We ate the White Bean Salad with Artichokes and Swiss Chard at my niece's 4th birthday party, and I was amazed at how well all the elements melded together. The rich, earthiness of the chard and beans, the brightness of the lemon, and the rosemary under it all, providing an elusive flavor that no one could pin down, but everyone loved. It's my new favorite go-to dish for potlucks.

I made the Pasta with Broccoli and Salmon for a weeknight dinner for the me and the boys. Pasta is part of the regular rotation around here. Adding broccoli and salmon to it is not unheard of. But making a roux-based milk sauce which the salmon is cooked in and ground broccoli is stirred into? That's a whole other way of cooking dinner for me, and suddenly old, boring ingredients seemed new again. (Although maybe not visually appealing. That was an odd dish for me to try to photograph. Forgive me, and know that it really did taste wonderful!)

That "old-standbys-turned-new" phenomenon happened again when I made the Chocolate Almond Date Smoothie. I make smoothies a lot, and I eat chocolate and almonds a lot. But I never combine them to make a healthy meal-in-a-glass. Soaking the raw almonds in boiling water allowed even my wimpy blender to easily grind them up. They didn't completely purée however, which gave my smoothie a coarse texture I rather liked. Somehow I feel that if it's going to be an acceptable meal substitute, you shouldn't be able to chug it in one giant gulp. A friend sampled the smoothie and loved it, remarking that it reminded her of something she'd had before, that she couldn't put her finger on. I felt the same way. Maybe there's a chocolate-almond-date bar out there that I ate years ago with this same flavor?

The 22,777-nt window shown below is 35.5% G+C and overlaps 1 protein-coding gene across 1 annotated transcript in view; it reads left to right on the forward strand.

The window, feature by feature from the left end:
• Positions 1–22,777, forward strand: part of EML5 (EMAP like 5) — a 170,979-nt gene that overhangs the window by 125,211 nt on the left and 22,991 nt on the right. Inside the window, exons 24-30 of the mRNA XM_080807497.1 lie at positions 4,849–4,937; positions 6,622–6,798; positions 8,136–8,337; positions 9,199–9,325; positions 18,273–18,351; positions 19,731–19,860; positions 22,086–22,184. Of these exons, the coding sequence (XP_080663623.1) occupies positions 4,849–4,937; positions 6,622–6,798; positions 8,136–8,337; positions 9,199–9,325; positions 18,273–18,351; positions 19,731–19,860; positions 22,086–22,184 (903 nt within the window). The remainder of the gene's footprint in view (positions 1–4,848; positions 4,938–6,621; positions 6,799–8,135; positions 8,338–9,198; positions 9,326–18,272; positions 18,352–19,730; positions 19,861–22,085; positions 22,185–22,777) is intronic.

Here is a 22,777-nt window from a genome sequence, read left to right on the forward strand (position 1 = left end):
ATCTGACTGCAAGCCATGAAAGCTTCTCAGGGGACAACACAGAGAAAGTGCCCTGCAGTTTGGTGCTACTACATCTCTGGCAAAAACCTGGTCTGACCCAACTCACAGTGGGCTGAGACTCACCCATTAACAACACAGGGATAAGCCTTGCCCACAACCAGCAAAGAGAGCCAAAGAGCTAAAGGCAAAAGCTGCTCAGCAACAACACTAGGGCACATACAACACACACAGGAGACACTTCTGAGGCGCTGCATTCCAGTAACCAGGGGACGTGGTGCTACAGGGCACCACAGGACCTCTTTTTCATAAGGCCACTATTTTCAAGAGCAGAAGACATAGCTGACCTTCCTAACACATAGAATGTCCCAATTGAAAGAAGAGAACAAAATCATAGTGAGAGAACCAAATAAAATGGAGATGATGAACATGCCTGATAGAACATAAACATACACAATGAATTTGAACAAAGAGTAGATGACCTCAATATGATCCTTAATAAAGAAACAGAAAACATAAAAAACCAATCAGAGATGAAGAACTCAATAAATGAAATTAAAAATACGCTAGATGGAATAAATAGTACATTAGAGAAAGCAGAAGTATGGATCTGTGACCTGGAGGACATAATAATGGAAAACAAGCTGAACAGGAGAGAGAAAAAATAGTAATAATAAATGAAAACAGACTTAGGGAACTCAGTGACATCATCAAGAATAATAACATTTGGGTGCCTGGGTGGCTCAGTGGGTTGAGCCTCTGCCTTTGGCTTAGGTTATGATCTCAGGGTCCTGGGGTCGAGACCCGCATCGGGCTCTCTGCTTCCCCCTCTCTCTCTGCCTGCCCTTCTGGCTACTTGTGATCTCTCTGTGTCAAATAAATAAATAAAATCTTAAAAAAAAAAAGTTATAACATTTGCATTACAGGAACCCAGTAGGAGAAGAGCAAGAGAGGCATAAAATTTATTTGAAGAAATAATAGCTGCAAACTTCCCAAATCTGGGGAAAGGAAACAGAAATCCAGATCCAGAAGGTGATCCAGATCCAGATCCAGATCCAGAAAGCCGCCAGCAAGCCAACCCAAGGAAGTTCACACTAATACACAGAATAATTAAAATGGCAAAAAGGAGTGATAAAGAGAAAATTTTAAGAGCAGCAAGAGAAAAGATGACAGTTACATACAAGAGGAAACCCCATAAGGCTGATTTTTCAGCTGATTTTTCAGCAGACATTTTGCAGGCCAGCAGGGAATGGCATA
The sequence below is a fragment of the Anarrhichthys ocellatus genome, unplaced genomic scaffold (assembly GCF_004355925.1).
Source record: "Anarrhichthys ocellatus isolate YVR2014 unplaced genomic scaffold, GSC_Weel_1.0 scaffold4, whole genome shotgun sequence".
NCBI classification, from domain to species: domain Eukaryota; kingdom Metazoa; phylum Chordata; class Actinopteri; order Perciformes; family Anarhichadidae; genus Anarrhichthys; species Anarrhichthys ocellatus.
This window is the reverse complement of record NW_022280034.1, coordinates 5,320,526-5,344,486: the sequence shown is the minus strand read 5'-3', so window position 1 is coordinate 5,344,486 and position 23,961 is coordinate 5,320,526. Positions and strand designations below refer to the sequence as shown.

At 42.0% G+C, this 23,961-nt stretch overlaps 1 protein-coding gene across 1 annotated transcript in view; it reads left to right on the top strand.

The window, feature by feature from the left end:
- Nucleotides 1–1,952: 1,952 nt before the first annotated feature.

When I was told that this cookbook had a lot of gluten-free options in it, I just sort of assumed that meant a lot of naturally gluten-free dishes. (It is all about whole foods, after all. Most of which are naturally gluten-free.) So I was pretty amazed — and skeptical — to find a recipe for Gluten-Free Bread! Of course I had to make it. And I was all prepared to be super-critical and not like it nearly as much as the breads that more established gluten-free bakers have been creating lately. Well, that bread humbled me. It was really good. I attribute this partly to the freedom given to the reader to create a bread they will like; the recipe simply calls for "3 cups gluten-free flour," with some suggestions of gluten-free flours in parenthesis. Knowing my current grain preferences, I used a combination of light buckwheat, gluten-free oat, teff, and brown rice flours. But it's not just the flour combination that made this bread good. It's a truly solid recipe. I made half the batch into rolls and, taking Ms. Kirschenbaum's suggestion, made the rest into a pizza crust, which I turned into a breakfast pizza for a Summer Solstice walk and picnic I took the kids on. We loved it. And I am learning to trust that good gluten-free baking can be found in unexpected places.